A Bucks County farmer won a seat Tuesday on a local government board that had sought to close much of his farm’s operations in a yearlong zoning dispute.

Caleb Torrice, owner of Tabora Farm & Orchard, defeated Democrat Steve Kendra by 61% to 39% for the open seat on the Hilltown Township Board of Supervisors, according to unofficial results.

Torrice, a Republican, netted 2,734 votes in a township with a little more than 15,500 residents. Kendra, a tour bus driver and political newcomer who has served as president of the Hilltown Civic Association, collected 1,739 votes, unofficial results show.

“I feel great,” Torrice said Wednesday morning. “I want to hit the ground running in January. I want everyone to know I’m a team player, and that I’m coming for the right reasons.”

Torrice, 44, will replace Ken Bennington to serve a six-year term on the three-person board. He will serve alongside Chair Jack McIlhinney and Vice Chair Jim Groff in governing a largely rural, 27-square-mile township 40 miles from Philadelphia.

“There’s a lot of unnecessary red tape in Hilltown that’s frustrating to residents,” Torrice said. “There’s a lot to reform.”

Torrice’s own experience — and subsequent call for change — shaped his platform, which included preserving farmland and improving transparency and communication among Hilltown’s elected officials.

In March 2018, after a handful of neighbors complained that Tabora’s events brought excessive noise and crowds into the neighborhood, Hilltown’s zoning officer cited Torrice for running his farm’s long-standing delicatessen and wine shop without permits, unlawfully building an apartment without a fire sprinkler, and hosting “agricultural entertainment” events that the town said were barely related to farming.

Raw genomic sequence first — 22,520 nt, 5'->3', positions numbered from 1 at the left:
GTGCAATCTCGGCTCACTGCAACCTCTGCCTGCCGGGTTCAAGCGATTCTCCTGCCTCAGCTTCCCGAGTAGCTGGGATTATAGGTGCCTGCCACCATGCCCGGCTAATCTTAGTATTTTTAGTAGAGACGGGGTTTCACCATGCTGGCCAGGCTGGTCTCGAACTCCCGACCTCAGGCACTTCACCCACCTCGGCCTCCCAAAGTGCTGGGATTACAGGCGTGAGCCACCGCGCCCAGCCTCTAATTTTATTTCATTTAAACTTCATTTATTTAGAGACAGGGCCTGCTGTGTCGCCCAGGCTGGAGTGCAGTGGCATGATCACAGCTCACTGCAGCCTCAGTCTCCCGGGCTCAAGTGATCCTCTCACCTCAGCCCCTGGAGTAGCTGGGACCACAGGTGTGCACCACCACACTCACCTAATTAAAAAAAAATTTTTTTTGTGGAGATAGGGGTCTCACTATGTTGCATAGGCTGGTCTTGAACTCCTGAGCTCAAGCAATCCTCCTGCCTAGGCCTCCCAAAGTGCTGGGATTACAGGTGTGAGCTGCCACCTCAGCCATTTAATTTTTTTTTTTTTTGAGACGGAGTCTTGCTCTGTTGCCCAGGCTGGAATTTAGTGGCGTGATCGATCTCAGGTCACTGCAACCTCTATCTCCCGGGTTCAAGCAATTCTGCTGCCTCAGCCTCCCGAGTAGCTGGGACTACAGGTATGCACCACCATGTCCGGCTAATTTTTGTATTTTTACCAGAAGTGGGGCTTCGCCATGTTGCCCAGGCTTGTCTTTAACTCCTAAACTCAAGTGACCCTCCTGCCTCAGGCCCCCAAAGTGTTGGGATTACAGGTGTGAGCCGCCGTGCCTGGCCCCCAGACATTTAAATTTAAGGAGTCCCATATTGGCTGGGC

The zoning board ruled the following December that while Tabora’s popular farm store, bakery, and deli could stay, the Torrices had to close Tabora’s wine shop and cut 15 of 25 annual events, a major blow to a business that had largely built its following from its lively events.

The next month, Hilltown’s Board of Supervisors, led by McIlhinney, a longtime local who owned an architecture firm in Phoenix, appealed the zoning board’s decision and pushed to shut down the deli and all of Tabora’s events.

Since then, a bevy of Tabora’s loyal patrons have fiercely opposed the supervisors’ appeal, calling it an attempt to exact heavy-handed repercussions on a family farm that had complied with zoning rules. Torrice said the supervisors had often been unresponsive to requests for conversation.

“The first communication from the township should not be a citation,” he said.

Unlike some other towns, Hilltown does not have a formal agricultural entertainment ordinance, said its solicitor, Stephen B. Harris, and instead refers to a property’s zoning to determine what is and isn’t permitted.

Tabora, in the same neighborhood as homes and a Baptist church, is zoned rural-residential.

Harris said that there have no been plans to introduce an agritainment ordinance in Hilltown and that officials would determine what is permissible case-by-case.

In Tabora’s case, the Torrices’ lawyer, Robert W. Gundlach Jr., has been working to compromise with Harris to bring the dispute to a close, Torrice said. The terms of the pending negotiation have not been disclosed.

“It’s still not going at a pace I’d appreciate,” Torrice said. “I’m going to make sure no other business has to go through this.”

Torrice will be sworn into office in January. He will recuse himself from any matters regarding Tabora.